recent years.

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By gerard, February 12, 2012 at 4:14 pm Link to this comment

Interesting to look a little deeper into that earlier statement “We’re not suffering
as a nation.”
  What does “as a nation” mean, exactly?  Compared to other nations like
Bangladesh or Kenya?  Or compared to Denmark, Germany, Sweden, Japan,
Australia:  Or Greece?
  And what does “suffering” mean?  Financial?  Spiritual? Social?
  How much—and how much of what—have we lost by fighting merciless, all-
consuming wars in Asia and in the Middle East that have cost us trillions in
losses?
  How much “moral face” have we lost in reputation internationally?
  And how much do other nations suffer when we default and they depend upon
our economic stability? How much do they lose when our civil rights are curtailed
and we start jailing protesters here instead of allowing their opinions to “get an
ear” with their government and with fellow-citizens.  How much does
“surveillance” cost us not just in dollars but in self-respect and mutual trust?
  I could go on and on.  It’s a deep-rooted question about a deep-rooted deca-
dence we have on our hands here and now.  Not to see it is a kind of blindness,
deliberate or otherwise.

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By moonraven, February 12, 2012 at 11:19 am Link to this comment

NABNYC:

Clearly you have never been to Mexico.  Great opportunities?  You are kidding, right?

When I left Diddlysquatsville USA twenty years ago I loaded a computer and a few clothes and some books into a 1965 VW Beetle (easily reparable in Mexico) and headed south to write about the role of Zapata in the Mexican Revolution of 1910.

My opportunities to bankroll that project were so fabulous your mouth would water:  teaching whatever at a couple bucks an hour or directing a school at also a few bucks an hour)!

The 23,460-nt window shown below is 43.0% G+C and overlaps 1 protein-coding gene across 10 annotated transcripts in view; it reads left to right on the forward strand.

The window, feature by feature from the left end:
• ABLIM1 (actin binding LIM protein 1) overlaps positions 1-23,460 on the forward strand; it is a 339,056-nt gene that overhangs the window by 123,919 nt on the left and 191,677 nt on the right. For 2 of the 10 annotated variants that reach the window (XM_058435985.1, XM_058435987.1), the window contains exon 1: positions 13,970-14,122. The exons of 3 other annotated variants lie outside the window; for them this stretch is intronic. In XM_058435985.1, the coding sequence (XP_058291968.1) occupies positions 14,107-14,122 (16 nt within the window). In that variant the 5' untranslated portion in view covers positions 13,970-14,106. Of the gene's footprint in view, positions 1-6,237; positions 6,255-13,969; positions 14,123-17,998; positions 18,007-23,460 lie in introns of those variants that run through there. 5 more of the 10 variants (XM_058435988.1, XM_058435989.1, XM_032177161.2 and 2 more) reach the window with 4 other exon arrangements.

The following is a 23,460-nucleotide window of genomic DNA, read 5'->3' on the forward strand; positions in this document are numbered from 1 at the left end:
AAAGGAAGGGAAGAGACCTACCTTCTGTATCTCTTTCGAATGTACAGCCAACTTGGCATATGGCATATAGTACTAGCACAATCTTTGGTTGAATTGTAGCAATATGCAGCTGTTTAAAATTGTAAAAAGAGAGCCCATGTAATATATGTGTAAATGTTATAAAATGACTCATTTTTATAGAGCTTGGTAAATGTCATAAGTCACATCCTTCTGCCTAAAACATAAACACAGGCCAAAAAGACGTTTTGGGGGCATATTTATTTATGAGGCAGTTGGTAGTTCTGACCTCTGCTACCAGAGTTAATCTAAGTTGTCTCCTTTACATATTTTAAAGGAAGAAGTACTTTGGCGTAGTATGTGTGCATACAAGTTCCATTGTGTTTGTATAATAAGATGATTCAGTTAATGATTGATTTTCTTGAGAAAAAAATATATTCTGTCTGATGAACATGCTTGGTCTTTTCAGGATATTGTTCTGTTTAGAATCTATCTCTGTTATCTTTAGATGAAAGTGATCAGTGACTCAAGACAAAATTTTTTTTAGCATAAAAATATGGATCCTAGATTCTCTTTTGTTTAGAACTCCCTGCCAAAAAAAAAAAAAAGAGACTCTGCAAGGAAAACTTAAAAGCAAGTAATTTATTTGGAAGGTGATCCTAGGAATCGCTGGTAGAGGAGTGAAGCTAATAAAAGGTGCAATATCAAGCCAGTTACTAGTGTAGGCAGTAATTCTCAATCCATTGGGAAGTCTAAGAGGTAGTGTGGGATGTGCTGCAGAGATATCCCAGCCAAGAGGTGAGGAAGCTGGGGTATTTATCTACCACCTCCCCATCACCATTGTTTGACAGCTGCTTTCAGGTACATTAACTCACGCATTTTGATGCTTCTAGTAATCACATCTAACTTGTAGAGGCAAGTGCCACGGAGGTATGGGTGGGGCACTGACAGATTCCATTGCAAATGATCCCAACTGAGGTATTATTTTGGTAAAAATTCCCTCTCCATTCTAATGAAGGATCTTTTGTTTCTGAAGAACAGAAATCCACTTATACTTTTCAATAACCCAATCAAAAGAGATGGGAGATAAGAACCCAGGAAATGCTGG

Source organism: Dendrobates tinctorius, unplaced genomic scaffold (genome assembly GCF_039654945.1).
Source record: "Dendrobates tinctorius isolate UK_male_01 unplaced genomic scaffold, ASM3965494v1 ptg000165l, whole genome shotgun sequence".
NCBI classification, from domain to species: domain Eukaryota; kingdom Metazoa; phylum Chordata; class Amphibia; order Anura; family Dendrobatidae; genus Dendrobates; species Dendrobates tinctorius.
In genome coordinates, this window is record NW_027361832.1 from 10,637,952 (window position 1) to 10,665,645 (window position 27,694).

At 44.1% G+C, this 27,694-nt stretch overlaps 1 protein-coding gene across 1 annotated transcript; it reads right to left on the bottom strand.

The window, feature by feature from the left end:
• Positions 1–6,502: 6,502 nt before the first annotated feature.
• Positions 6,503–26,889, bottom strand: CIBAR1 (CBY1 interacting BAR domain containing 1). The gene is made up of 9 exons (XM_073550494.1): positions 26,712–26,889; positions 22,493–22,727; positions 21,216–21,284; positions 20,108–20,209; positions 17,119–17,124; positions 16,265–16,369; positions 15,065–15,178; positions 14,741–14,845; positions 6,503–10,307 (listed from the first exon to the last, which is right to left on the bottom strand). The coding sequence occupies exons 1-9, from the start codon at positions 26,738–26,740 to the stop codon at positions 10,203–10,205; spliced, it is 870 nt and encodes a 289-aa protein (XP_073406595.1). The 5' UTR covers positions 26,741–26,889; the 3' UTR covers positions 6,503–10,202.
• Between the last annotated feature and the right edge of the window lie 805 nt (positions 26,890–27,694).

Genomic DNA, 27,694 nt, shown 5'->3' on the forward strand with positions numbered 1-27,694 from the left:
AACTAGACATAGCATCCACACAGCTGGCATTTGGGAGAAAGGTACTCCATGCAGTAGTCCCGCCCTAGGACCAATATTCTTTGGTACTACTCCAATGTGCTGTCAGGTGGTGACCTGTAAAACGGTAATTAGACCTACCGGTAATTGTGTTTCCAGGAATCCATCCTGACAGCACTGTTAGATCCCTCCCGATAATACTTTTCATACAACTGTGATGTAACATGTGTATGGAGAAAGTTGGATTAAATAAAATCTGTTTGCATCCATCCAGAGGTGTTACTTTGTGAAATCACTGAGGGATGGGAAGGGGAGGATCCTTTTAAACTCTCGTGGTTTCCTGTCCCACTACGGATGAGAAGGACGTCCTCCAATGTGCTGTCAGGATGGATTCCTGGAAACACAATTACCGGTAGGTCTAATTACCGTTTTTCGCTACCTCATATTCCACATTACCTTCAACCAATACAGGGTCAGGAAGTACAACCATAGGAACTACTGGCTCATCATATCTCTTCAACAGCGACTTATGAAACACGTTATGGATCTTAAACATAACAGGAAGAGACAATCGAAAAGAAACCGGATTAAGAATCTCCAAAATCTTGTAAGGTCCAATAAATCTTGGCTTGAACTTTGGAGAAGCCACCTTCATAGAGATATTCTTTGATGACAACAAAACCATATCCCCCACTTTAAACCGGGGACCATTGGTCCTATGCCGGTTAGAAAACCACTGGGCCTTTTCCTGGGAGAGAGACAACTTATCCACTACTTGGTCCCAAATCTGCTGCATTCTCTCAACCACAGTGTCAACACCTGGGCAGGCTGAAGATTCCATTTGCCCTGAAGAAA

Nevertheless, I managed to upgrade that just a little, branch out into some lowpaid consulting work that took me to South America and the Middle East and GUESS WHAT:  I actually managed to save thousands of dollars when I was never able to do so in the USA!

Folks do not come to Mexico for the brilliant financial opportunties, however—it’s a country with 75% poverty and 50% informal employment (for those actually working). 

PS:  Informal sector jobs are really fabulous:  If you like selling pirated dvds on the street corner.
For a step up from that, try 8 hours coking in a restaurant on weekends (busy busy busy) for 10 dollars a DAY, cash in hand.  My 17-year-old adopted nephew just quit that job to devote more time to his studies—maybe you’d like him to recommend you?

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By heterochromatic, February 12, 2012 at 10:15 am Link to this comment

freeze____and perhaps the “sample” you’re working from is not representative.
mebbe them’s the knuckleheads who have been duped into tossing away their
money and attempting to love in an advertisement world

the houses they lose, and the lands on which they’re sited, represent real assets
and those things remain valuable (the value now depressed but not so forever).
even tough your clients no longer own them, somebody else will.

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By mrfreeze, February 12, 2012 at 9:17 am Link to this comment

grokker - Hetero and a few of the other knuckle-heads here on TD subscribe to the worn-out notion that America is rich because or GDP is large and that people are out there buying stuff. But you hit the nail on the proverbial head.

I mentioned this on the other recent post about the HAMP program that I happen to work with families who are facing foreclosure and other financial problems. Here’s a good statistic you can use at your next get-together:

The average client I work with is on the verge of losing his/her home, has $40,000 in unsecured debt (many have more) and they usually have a small mountain of other debt. They are all underwater in their mortgages, someone has been out of work for a long time or has just lost a job. 50% are generally good money managers who have simply succumb to our (wealthy) economy and the other 50% are “living the American Dream,” of (fake) wealth and prosperity…...that is, they are all going bankrupt because they can’t stop spending. Add to this the fact that all of their 401K’s have either been tapped out (to pay for their living expenses) or are worth far less than they were several years ago.

Sometimes it helps to hear know a few facts before making general statements about things.

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By grokker, February 12, 2012 at 5:11 am Link to this comment